Tracking search engines country-specific domain (ccTLD) in analytics

Tracking country-specific domain ccTLD's in analytics

Hi, my name is Menachem and I am an organic search specialist here at 3 Door Digital. This is my first post on the blog and I wanted to let you all know English is not my first language, I am far more comfortable in Hebrew! So if you don’t understand anything or have any questions, please feel free to leave them in the comments below.

Recently I have been working on a project which has required me to understand user locations, and the search engines they are using. Standard settings in Analytics were not enough, so I decided to learn how to better set things up and I thought i’d share you in on how I did it.

So, how do you go about tracking where your users are coming from worldwide?

If you analyse data from core log files or use another analytics providers such as Clicky then you won’t have this problem. Of course, there are all the regular ways in Google Analytics, allowing you to see the location of the user and the traffic source – but that’s pretty much it.

This situation can really leave you in the dark about the source of a high percentage of your organic traffic. If a user comes from Google and his location is Canada did they come through, or maybe they came from, after all, there are a lot of French speakers in Canada.

See some examples:

country vs organic source

As marketers we are always looking to know as much about our users and their behaviour as possible, implementing the following can give you further insight into them.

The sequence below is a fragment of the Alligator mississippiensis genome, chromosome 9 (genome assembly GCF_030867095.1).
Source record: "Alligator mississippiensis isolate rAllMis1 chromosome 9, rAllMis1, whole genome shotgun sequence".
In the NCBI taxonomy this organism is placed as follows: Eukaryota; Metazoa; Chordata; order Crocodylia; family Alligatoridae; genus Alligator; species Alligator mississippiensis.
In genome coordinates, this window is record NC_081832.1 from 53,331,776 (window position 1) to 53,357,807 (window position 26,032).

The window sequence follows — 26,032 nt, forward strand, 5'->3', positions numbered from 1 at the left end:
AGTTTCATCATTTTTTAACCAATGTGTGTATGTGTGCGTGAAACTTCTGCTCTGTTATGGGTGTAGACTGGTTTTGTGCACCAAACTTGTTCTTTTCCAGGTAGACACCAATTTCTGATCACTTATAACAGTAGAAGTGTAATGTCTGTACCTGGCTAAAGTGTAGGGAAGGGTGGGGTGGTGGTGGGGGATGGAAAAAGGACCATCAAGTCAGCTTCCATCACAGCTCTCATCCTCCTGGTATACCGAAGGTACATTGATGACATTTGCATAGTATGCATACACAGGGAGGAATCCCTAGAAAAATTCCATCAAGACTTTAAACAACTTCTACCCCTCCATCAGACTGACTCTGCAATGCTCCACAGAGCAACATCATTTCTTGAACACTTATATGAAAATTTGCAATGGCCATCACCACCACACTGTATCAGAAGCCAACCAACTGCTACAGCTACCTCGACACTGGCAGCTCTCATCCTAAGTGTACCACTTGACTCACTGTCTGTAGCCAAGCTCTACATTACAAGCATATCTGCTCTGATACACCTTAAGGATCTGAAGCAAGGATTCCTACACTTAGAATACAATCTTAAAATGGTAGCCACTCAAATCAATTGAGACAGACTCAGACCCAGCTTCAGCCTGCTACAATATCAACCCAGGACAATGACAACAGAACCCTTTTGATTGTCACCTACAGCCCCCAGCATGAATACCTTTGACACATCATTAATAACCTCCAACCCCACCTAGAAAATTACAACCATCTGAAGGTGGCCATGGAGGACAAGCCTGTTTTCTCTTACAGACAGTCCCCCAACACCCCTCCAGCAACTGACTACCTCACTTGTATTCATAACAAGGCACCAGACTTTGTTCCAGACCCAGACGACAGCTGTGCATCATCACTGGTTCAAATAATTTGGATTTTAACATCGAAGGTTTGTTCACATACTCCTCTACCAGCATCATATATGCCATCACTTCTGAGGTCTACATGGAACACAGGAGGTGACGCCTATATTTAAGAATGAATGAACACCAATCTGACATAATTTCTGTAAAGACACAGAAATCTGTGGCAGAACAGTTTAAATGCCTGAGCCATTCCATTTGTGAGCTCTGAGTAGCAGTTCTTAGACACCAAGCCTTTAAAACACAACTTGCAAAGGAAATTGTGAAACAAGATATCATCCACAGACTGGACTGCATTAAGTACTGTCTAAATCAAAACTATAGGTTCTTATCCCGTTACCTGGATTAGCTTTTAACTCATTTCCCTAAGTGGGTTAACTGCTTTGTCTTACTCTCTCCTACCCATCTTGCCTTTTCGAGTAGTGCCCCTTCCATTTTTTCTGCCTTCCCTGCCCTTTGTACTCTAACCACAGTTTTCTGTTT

Step by step: How to track the ccLTD of the search engines in Google Analytics

  1. Create a new profile in Google Analytics
  2. Filter 1 – Reduce the noise by filtering out any traffic that is not organic.
    filter only organic traffic
  3. Filter 2 – Copy domain name from the referring url and save to campaign source.
    filter country specific domain

In field “Field A -> Extract A” choose referral and enter the following:
regex ^(http://www.|http://)([^/]*)(.*)

In field “Output To -> Constructor” enter $A2.

Explanation: the regex above is divided in to 3 sections each section is in brackets:

  • section 1 means: I don’t what the part that starts with http://www or http://
  • section 2 means: capture all letters or digits until you reach a slash
  • section 3 means: all the rest

Now I know I only have the domain name with ccTLD or TLD in the second section that gets inserted in to campaign source.

In addition we’ll take a look at what we used to get vs. what we get now.View by going to Traffic Source >> Search >> Organic and in Primary Dimension chose Source:

search engines without our filterAs you can see there are only 9 different sources in the old version of the report.

The report with our new filter looks like
search engines with country specific domains

Notice now how many sources of data we have 61 vs. 9?! The data you are looking at is of the same period of time, but the first visual above is on the regular profile and the second is of the profile we created. Sometimes analytics does not succeed to get the result from the regex so the value stays as the original source Google, Bing exc. (as you can see in row number 1).

The main benefit here is being able to understand you users more and finding new markets potentially worth promoting to.

Note: If you look at the list of referring search engines you will may notice results like ‘avg’ or ‘incredimail’ – these are search powered by Google – think of it as

If you have any more ideas on why knowing the ccTLD is important please make a comment below 🙂


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Gideon Wellins

Gideon Wellins

As the Head of International SEO I manage and oversee the team and campaigns here at Angora Media.

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